a lot of them lived outside the borders of towns, and in the country. occupatons ranged from blacksmithing to begging? see rustic.


    For the cultured classes of Spain, until recently flamenco was nothing more than a “thing of the lower classes”; of taverns, violence, riotousness, drunkenness, and in the past, of beggars, thieves, bandits and gypsies. It was not until 1922 that a group of intellectuals (which included the composer Manuel de Falla and the young poet Federico García Lorca) organised a “concurso the cante jondo”. The first time that the intellectuals of Andalucia acted as a group to study, understand and for want of a better word, protect flamenco. At that time famenco had almost completely been forgotten, substituted by a light operatic form known as “opera flamenco”.In the XVIII and XIX centuries Andalucia had virtually been abandoned to the four winds. Massive areas of land was owned by a few families who generally lived far from their estates in Andalucia. Some of these estates had been owned by the same families since the wars against the Moors, as a payment for services rendered to the Crown.

    On these estates, during the XVIII and XIX centuries, absolute poverty was the norm whilst at the same time vast tracts of land was left uncultivated. This land was desperately needed by the andalucian population which was rapidly growing and suffering an increasing number of years in which famine was a reality. However, this uncultivated land was either abandoned, or used as hunting ranges. In whatever case, the andalucian population was unable to make use of such terrain – it was nearly always under armed guard.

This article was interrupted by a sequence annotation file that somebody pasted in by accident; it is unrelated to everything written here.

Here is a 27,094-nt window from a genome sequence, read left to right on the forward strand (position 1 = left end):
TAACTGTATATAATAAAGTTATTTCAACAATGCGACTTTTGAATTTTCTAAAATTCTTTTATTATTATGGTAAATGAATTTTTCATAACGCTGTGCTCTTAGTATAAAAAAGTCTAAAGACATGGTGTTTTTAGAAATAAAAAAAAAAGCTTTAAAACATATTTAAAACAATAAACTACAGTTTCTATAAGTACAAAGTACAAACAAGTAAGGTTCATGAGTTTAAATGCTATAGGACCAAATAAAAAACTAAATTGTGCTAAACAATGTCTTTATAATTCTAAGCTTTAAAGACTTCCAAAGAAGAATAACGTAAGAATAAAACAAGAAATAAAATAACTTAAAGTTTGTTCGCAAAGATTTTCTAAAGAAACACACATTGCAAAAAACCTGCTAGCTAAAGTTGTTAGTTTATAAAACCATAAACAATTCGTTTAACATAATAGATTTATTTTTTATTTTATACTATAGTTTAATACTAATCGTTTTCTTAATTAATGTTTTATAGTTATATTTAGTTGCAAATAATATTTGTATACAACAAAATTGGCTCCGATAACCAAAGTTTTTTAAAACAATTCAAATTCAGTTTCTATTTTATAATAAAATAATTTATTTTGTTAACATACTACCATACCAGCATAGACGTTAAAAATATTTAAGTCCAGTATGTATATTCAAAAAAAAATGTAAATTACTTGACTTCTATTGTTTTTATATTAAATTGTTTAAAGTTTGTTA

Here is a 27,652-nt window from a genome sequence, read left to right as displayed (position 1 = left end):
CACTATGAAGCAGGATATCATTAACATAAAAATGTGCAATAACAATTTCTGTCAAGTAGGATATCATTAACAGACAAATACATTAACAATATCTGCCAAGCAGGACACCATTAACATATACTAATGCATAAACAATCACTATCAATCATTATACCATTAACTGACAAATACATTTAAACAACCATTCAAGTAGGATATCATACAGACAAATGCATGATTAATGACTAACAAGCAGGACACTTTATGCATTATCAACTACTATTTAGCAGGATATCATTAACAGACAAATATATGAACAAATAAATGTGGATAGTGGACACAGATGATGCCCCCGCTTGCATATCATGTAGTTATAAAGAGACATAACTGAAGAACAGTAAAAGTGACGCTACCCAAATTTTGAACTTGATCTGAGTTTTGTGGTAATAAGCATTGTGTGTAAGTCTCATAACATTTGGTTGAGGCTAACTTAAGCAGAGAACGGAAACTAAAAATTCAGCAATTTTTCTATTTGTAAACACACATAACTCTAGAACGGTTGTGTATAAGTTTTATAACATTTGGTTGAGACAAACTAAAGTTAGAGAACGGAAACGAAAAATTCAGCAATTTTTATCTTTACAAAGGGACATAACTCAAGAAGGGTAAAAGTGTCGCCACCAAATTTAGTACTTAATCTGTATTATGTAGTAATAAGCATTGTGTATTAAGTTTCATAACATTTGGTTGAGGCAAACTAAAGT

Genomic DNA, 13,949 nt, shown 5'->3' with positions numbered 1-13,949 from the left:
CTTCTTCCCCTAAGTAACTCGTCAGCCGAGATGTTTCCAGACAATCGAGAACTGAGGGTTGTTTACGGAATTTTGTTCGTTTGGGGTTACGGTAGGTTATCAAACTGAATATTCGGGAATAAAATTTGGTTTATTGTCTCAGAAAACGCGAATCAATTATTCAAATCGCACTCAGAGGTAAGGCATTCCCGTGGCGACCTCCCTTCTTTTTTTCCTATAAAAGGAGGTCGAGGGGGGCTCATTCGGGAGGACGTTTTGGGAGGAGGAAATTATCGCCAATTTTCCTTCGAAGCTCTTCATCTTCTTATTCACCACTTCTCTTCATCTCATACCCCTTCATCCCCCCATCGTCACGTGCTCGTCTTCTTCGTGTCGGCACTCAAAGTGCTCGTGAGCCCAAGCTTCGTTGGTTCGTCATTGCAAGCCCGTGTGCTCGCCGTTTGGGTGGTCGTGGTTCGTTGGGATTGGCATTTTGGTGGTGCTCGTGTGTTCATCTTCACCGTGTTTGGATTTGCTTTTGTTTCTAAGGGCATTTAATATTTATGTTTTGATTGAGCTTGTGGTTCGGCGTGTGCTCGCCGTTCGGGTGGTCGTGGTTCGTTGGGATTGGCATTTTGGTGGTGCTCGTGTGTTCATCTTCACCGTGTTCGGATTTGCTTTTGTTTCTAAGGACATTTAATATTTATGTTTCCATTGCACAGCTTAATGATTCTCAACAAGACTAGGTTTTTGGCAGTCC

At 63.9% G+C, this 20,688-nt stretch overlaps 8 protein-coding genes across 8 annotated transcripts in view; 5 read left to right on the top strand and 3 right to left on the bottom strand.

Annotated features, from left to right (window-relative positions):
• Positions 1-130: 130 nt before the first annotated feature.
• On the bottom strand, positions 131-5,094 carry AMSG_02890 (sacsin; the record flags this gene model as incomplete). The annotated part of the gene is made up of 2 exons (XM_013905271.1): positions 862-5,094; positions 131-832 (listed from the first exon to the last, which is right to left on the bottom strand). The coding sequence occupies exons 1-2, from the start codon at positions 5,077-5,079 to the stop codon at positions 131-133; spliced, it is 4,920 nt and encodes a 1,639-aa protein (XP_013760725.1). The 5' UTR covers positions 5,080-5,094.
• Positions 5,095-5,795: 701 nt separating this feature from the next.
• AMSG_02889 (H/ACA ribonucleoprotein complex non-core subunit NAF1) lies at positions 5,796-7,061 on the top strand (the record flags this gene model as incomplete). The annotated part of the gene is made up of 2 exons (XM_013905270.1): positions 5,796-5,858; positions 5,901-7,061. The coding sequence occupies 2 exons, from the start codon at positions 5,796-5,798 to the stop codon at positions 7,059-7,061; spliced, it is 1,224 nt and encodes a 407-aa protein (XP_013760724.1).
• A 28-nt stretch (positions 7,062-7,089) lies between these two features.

These abandoned people nurtured what is known today as flamenco – an oral history of their lives and concerns; from the prisons, forges, mines, charity hospitals, and the gypsy “barrios”; from a people terrorised by poverty, superstitions and ignorance comes flamenco. In Andalucia, with such “poor” ingredients flamenco was born. Félix Grande and Fernando Quiñones have defined flamenco as “a tragedy in the first person” and “a protest without hope or destination”.

    Today, in an age of high-tech leisure and massive unemployment, flamenco has been undergoing a revolution. In precisely the same areas where it was originally nurtured – Jerez de la Frontera, Sanlúcar Cádiz to name just a few – the old ingredients are being mixed with new. The new wave of “flamencos jovenes” have not only changed the scheme of the “cante” and guitar, but are being accepted by the institutions of flamenco, such as the “Biennial de Sevilla”.


    so in other words, thank God for a classical composer (Manuel de Falla) and modern technology and times, Flamenco has gone through a metamorphosis? or perhaps renaissance? and that (partially) enables the arguments here.
    Last edited by fumblefingers; 05-29-2011 at 12:39 PM.

  47. #146

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    Quote Originally Posted by czardas View Post
    There is just no comparison. Flamenco simply rocks! Despite it's rustic reputation, it's just so awesome!

    thanks for the post. very nice playing there.